Shrimp Welfare and Protection in the Philippines: for the Future of Aquatic Animals

Tambuyog Development Center

A growing population that wants to eat fish and shrimp is driving an increased demand for aquatic animals farmed for human consumption. This increase in Southeast Asia has had negative social and environmental impacts. The negative impact includes the uprooting of indigenous populations, pollution, and disregard for the welfare of farmed fish, shrimp, and other aquatic animals as an industry has sought to find increasingly efficient farming methods. 


In response to this crisis, Tambuyog Development Center (TDC) and World Animal Protection have partnered to launch the Shrimp Welfare and Protection Project in the Philippines. This project aims to protect farmed shrimp by improving welfare policies and practices at the production stage as well as raising awareness of shrimp welfare amongst consumers and the wider general public. It also intends to achieve sustainability by collaborating with relevant government bodies and private sectors to elevate shrimp welfare standards. 

Animal Welfare: The Missing Piece

The TDC project is founded on the premise that responsible management and practice of aquaculture production can yield greater societal benefits. Application of certification in aquaculture is considered a market-based mechanism for minimizing negative impacts and increasing societal and consumer benefits. 



Presently, the aquaculture industry is becoming more cognizant of the fact that credible certification schemes can provide an additional instrument to support responsible and sustainable aquaculture while also assuring purchasers, retailers, consumers, and civil society regarding these concerns. Although some social and environmental considerations have been incorporated into market standards, animal welfare and its substantial economic impact have been largely neglected. The endeavour of the TDC's initiative is to incorporate this missing piece.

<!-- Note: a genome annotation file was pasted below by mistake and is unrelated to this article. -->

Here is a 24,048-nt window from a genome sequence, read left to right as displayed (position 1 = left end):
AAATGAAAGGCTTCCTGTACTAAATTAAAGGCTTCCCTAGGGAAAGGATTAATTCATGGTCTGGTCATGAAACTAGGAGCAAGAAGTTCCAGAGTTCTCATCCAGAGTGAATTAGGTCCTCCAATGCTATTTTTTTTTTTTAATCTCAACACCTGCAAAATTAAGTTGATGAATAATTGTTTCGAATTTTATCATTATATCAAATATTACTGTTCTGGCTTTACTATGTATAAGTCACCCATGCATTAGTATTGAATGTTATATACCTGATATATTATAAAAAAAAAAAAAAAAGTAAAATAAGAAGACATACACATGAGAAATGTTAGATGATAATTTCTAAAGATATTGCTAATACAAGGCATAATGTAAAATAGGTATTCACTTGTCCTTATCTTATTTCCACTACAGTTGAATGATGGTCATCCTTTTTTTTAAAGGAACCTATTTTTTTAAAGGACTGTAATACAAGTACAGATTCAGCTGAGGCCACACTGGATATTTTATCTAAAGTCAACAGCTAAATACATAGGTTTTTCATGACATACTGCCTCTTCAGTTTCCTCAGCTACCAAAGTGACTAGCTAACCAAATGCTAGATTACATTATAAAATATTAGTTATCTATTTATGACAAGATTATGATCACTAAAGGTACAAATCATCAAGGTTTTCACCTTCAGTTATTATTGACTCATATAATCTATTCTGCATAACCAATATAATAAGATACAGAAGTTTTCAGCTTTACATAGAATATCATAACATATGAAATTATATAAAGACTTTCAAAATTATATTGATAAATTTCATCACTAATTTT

For the Future of Aquatic Animals

In the initial phase of the project, TDC launched an awareness and information campaign involving civil society organizations and additional stakeholders. It has also conducted research on aquaculture and shrimp welfare policies and standards at the national level.  


During the second phase of the project, TDC successfully completed a shrimp pilot farm operation that implemented and showcased a set of shrimp welfare standards. They were then able to adopt animal welfare standards in the Asian Seafood Improvement Collaborative Shrimp Protocol. TDC also participated as a member expert in technical working groups led by government agencies and the Shrimp Congress and the Tilapia Congress.  


TDC plans to expand to advocate for more aquaculture species in the future. At the regional level, TDC aims to engage in a variety of local initiatives with the Southeast Asian Network in order to contribute to their national efforts to improve the welfare of aquatic animals. The hope is that a more conscientious and environmentally conscious aquaculture industry will emerge in the future, one that treats aquatic animals humanely rather than as commodities.